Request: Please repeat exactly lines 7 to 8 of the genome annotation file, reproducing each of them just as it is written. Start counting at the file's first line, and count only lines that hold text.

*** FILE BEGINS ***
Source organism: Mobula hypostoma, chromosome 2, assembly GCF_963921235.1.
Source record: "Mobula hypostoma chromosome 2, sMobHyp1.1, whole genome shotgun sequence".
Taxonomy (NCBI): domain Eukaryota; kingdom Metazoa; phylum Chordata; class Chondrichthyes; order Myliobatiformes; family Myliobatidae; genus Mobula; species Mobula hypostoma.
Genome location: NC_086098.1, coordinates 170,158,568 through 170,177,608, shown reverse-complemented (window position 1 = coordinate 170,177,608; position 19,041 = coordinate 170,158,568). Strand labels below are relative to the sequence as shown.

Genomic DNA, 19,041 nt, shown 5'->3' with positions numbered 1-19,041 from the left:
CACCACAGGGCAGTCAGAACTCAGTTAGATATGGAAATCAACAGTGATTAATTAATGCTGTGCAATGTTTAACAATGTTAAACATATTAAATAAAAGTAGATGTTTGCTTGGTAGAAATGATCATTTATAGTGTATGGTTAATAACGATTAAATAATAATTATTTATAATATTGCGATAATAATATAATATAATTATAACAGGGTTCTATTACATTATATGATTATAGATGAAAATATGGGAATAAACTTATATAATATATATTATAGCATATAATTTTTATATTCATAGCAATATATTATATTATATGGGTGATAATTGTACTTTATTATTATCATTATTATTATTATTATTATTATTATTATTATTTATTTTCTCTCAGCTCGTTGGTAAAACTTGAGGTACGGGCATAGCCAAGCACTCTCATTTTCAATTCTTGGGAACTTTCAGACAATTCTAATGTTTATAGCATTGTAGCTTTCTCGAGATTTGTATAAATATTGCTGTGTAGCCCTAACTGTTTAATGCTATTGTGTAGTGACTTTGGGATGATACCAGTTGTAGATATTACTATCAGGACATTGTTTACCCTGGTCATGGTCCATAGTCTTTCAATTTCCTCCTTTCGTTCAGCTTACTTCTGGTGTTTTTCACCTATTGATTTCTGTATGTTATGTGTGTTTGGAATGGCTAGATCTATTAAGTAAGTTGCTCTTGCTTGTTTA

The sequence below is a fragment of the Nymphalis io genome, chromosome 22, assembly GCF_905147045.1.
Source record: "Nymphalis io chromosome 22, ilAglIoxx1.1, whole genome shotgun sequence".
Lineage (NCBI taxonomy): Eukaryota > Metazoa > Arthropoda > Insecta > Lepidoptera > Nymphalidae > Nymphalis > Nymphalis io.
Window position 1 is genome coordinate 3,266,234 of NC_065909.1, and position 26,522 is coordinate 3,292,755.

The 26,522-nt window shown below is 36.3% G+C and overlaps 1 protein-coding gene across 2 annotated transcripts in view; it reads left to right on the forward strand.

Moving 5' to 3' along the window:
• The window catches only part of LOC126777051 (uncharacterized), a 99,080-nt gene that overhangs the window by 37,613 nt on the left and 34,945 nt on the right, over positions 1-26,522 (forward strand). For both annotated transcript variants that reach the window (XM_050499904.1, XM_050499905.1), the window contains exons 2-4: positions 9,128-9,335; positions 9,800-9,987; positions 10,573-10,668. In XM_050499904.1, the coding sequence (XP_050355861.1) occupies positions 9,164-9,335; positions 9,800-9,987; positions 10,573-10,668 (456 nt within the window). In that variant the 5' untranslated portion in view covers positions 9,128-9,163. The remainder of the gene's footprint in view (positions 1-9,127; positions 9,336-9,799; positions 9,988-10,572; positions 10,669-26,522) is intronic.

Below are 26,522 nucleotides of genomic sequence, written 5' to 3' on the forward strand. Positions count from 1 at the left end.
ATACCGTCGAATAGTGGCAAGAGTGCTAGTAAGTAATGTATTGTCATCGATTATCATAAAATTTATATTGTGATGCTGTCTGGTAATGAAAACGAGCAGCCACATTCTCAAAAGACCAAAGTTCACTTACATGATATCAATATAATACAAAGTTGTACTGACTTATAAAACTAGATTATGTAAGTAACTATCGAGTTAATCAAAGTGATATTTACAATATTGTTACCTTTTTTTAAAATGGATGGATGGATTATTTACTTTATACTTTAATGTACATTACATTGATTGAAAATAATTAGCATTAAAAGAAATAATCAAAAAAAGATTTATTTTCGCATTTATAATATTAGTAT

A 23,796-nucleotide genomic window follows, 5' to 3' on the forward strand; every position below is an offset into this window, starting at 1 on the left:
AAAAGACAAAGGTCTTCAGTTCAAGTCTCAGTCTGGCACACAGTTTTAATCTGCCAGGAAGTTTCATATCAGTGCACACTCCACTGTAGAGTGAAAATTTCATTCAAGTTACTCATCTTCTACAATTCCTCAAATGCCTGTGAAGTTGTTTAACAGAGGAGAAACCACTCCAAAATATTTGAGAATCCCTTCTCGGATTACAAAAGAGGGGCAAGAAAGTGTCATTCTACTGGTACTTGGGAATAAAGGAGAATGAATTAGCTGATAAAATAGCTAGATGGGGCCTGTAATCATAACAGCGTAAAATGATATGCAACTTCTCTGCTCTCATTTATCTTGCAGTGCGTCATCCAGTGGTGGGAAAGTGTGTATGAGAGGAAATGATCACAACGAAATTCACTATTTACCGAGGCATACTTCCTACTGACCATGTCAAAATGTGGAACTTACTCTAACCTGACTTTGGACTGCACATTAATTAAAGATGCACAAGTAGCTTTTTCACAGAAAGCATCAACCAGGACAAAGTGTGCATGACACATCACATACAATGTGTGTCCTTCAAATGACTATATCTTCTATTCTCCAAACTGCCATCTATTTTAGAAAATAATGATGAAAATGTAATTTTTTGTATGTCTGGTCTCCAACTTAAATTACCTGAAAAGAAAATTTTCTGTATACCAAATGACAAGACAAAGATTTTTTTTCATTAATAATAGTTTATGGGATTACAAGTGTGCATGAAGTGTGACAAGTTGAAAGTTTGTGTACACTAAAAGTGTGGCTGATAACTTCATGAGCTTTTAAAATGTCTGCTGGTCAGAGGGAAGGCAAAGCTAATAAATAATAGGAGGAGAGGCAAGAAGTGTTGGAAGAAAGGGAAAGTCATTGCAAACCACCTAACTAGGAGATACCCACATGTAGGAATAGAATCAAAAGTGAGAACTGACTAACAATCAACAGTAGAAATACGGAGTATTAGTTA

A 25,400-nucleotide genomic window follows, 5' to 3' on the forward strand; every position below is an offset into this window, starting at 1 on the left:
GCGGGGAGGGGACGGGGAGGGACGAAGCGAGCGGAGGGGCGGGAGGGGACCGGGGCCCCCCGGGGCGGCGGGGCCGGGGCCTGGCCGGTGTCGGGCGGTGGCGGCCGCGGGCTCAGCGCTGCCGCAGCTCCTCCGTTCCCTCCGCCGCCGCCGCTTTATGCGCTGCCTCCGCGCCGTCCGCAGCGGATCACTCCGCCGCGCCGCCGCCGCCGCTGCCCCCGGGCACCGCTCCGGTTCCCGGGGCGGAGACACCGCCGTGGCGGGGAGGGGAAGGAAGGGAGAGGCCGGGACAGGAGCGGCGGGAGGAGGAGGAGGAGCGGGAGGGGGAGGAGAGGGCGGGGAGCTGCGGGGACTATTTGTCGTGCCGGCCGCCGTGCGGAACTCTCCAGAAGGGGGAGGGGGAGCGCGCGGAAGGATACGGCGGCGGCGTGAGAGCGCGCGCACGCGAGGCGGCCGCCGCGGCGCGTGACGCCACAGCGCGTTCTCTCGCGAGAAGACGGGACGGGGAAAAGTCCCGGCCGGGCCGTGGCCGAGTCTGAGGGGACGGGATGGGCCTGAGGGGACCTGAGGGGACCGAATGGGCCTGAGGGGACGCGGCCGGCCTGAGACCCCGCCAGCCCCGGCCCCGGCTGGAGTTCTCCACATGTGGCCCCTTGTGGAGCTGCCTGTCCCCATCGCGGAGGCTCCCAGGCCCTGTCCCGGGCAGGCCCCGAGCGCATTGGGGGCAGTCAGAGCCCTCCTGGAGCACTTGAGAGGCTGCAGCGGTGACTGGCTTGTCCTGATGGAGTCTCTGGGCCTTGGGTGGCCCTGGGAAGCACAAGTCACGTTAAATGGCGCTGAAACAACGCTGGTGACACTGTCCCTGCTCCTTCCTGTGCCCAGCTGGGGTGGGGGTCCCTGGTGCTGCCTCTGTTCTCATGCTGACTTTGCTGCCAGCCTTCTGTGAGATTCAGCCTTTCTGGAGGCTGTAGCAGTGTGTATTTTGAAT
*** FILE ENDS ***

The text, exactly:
The sequence below is a fragment of the Nymphalis io genome, chromosome 22, assembly GCF_905147045.1.
Source record: "Nymphalis io chromosome 22, ilAglIoxx1.1, whole genome shotgun sequence".